You know those Sci-Fi films where the protagonist receives an unexpected visit from their future self, heralding grave news of a disastrously sticky end if they don’t do an incredibly important task, that can conveniently be achieved within the 75 minute remainder of the movie?
The kind of scenario that always throws up the problem: “Well, if they complete the mission, then that version of the future will no longer exist. Therefore the character won’t be able to return to the past to warn themselves about avoiding said disaster. But without such a warning, the bad things will happen anyway. Ah, but then if they… no, that won’t work… unless they manipulate the space-time continuum…? Yes! No. Wait… using the graviton emissions of a nearby worm hole…. perhaps… Multiverse theory would allow… would allow… wo- Oh look: time for Hollyoaks!”.
Anyway, I experienced something like that this evening, at a sisters-circle I attended – but in reverse.
The topic was: “Remembrance of Allah: What does it really mean?”.
We covered the basics of how remembrance is more than just the dhikr you recite on the prayer mat, after salat. It’s in your words, your actions, and the thoughts you have in between. It’s in the everyday, mundane activities that all human beings must engage in to survive, or at least, to have what they consider to be a ‘normal’ life.
I remained surprisingly quiet for the first half of the gathering. Normally, that is something I consciously aim for – or should I say, fight for. My nafs is always screaming to be the centre of attention. However, my usual urge to loudly express my opinions over that of others, was largely absent. I almost felt a little disconnected from my surroundings; I had to give myself a mental slap every now and then, in order to wake up and give proper attention to the discussion at hand.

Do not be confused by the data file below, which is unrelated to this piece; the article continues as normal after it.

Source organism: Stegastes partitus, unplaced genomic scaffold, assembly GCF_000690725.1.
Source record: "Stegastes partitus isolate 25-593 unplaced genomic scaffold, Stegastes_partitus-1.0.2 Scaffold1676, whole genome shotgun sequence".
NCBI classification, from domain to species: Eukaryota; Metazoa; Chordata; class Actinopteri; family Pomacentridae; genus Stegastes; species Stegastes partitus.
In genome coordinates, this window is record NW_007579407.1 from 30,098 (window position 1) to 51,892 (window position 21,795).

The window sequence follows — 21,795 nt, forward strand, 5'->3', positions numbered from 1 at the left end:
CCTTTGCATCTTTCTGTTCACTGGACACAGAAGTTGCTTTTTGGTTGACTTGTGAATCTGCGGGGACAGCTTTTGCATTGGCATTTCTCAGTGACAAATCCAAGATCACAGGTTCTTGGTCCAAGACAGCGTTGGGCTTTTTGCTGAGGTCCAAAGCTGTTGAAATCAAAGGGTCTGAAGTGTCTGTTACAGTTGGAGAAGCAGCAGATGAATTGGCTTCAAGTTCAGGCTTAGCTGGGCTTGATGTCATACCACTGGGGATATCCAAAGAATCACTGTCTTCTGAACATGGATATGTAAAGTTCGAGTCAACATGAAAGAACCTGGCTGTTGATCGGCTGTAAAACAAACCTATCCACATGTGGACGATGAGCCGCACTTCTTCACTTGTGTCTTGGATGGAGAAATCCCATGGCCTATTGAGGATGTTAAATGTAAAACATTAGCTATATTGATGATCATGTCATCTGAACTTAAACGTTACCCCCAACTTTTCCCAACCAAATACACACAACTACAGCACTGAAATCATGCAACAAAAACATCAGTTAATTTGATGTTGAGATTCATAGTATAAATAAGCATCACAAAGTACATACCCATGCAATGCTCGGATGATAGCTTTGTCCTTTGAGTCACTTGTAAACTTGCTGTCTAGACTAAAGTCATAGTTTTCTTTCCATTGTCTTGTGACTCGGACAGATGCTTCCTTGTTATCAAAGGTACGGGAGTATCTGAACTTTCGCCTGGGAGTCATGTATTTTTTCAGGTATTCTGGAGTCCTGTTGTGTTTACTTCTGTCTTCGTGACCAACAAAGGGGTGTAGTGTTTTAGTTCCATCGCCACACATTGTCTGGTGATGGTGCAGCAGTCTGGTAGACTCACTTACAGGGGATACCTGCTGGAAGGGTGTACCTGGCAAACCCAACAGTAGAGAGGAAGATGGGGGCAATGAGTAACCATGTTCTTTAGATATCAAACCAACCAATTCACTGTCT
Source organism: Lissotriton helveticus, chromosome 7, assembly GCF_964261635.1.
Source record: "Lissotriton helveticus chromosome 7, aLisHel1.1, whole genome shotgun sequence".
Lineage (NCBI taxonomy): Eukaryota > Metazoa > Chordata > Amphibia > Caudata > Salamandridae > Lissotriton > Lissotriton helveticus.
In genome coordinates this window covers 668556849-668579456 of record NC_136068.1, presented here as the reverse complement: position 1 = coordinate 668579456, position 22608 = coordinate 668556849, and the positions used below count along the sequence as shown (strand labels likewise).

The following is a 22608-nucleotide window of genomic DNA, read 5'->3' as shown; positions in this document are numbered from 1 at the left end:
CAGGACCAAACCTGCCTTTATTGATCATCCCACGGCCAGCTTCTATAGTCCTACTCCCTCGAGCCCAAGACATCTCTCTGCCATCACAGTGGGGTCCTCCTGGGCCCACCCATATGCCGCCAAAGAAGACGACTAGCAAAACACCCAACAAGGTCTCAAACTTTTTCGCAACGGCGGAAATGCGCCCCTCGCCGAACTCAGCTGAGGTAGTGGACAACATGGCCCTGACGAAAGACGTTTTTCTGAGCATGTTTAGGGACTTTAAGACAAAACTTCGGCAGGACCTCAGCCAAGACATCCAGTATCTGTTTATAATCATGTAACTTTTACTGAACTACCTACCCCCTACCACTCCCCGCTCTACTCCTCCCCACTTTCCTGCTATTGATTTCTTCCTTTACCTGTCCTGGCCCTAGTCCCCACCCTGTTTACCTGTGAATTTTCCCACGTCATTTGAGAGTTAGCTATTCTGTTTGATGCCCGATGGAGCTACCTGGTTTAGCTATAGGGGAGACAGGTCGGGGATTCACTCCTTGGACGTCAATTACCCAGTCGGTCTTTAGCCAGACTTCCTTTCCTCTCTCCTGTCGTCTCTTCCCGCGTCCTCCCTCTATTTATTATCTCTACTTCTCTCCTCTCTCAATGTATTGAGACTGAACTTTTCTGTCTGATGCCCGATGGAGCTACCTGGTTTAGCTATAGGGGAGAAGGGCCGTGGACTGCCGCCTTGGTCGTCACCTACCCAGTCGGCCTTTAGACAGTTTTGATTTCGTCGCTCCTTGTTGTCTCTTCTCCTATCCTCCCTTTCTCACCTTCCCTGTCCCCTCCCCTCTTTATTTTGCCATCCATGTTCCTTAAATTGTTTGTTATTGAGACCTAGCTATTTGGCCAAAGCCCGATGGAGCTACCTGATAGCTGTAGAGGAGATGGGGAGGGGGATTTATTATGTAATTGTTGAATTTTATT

Then, we arrived on the issue of time wasting. The sister next to me – a friend who I’ve known for a while now – began to share an anecdote:
“I don’t want to embarrass anyone here by mentioning some good advice I heard a few years back, at the circles we used to have at Oxford House. A sister there mentioned how much time we waste in activities we don’t consider to be harmful. For example, flicking between TV channels, trying to find something to watch. How much time do we spend on that? If we thought about it before hand, i.e., ‘Will this bring me closer to Jannah, and further me from An-Nar’, would we do it at all?”
She then turned around and looked at me.
“What? Are you talking about me? Did I say that?”, I asked, confusedly.
She responded in the affirmative.
I was amazed. Amazed that, one: I still can’t remember saying anything of the sort (though I can definitely imagine ‘past me’ doing so); and two: that the advice stuck with my friend so well, that it actually altered her actions to a degree, and she can quote me several years later.
However, what scares me more than my memory fail, is the fact that ‘present me’ doesn’t speak like that much, any more. I still believe in the same realities, but my beliefs are a lot more internal; almost muted. When I hear other people using that kind of language, it doesn’t seem as natural as it once did. Like, I would have to flip a switch inside my mind to think like that again.
I consider that to be a bad sign. A sign of my deteriorating spiritual health.
The good news is that change is within my grasp, insha’Allah. I can be rebuilt; I have the technology. And best of all, it won’t cost me six million rupees. [Note: this hilarious sketch briefly features a non-hijabi (from 1:18-2:02, to be exact)]
Attending circles, such as the one above, are a start. They’re a low pressure way of easing yourself back into the habit of remembering Allah openly, without fear of embarrassment. I am really happy to have been invited to spend time with this new group of people. I pray that their company is of the beneficial kind – even if it’s only for two hours, every fortnight.
Further, I pray that I am now treading the path to a better me. A wiser, more spiritual me.
The ‘future me’.